Lesson 4: Embrace Your Inner Uhtred of Bebbanburg
Uhtred of Bebbanburg is the protagonist in “The Last Kingdom”, a highly entertaining Netflix series in early medieval England. Born as a Saxon, but raised by Vikings, he lives between two different worlds. His network connections and the ability to understand both cultures allow him to play a unique role and turn impossible situations to his advantage.
Islanders often find it difficult to really understand foreign customers (remember those barred windows? They make sense for locals who are concerned about safety but less so for foreign tourists looking for ocean views). This makes it difficult to open up new opportunities. Foreigners, on the other hand, struggle with personnel issues, bureaucratic hurdles and contractors.
The great opportunity for foreign entrepreneurs is to gain a foothold in different worlds. Khatib studied in Germany and speaks the language. This makes it easier for him to connect to his largest customer group. His first client for the construction company, for example, was a German guest who loved the hotel’s architecture and was confident that someone living in Germany would deliver the quality he had promised on time. He also has strong relationships with other entrepreneurs in the expat community, e.g. This enabled him to set up a marketing agency that handled bookings for many foreign-owned hotels.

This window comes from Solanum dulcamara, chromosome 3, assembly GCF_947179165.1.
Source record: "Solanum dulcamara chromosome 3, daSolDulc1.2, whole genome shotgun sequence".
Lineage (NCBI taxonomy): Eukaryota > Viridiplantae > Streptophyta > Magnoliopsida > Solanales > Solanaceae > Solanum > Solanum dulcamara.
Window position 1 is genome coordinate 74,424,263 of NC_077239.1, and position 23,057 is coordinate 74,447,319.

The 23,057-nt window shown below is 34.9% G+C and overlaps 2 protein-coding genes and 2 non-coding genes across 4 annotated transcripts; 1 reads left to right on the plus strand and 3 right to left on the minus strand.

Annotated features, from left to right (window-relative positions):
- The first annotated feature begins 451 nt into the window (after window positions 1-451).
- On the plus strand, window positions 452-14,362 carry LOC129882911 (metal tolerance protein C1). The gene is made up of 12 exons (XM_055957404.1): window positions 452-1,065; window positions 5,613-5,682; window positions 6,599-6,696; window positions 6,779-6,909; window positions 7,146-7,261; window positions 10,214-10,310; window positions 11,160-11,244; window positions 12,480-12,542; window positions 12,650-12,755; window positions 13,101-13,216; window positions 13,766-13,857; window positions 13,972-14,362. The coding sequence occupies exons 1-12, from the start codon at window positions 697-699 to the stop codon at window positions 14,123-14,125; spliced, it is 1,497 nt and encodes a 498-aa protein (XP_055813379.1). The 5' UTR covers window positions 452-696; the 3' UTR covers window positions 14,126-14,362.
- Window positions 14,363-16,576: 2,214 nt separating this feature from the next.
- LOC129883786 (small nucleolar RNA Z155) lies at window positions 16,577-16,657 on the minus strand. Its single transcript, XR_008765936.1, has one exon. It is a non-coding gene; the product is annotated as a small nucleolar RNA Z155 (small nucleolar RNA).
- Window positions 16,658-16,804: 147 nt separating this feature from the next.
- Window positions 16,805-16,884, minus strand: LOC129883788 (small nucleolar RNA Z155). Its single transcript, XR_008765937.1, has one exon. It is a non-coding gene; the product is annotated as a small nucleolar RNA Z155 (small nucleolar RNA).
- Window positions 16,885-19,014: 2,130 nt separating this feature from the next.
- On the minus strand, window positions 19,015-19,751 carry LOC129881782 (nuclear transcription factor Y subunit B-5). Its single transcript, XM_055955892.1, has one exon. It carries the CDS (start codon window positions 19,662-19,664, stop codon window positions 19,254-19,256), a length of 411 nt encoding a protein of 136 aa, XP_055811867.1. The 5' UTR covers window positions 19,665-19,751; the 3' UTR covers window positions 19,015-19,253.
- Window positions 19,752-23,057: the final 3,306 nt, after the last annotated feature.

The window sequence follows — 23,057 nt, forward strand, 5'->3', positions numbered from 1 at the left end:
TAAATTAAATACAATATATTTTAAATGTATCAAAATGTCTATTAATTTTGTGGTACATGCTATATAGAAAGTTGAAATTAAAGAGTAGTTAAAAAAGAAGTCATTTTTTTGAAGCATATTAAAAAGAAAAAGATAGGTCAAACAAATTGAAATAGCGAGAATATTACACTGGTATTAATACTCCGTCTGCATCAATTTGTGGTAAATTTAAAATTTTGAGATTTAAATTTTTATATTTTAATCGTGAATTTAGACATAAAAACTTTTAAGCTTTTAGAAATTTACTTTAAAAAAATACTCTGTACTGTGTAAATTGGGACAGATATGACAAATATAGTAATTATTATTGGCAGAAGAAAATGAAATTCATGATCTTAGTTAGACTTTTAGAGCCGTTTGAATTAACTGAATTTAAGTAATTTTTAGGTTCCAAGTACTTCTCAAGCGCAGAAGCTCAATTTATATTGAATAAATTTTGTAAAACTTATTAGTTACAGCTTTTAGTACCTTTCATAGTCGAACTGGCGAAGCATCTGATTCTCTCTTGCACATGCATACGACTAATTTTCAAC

The language is also the starting point for building a good reputation with the islanders. As a Palestinian, Khatib speaks Arabic, which is highly regarded as the language of the Koran in Zanzibar. He also quickly learned Swahili and funded local projects.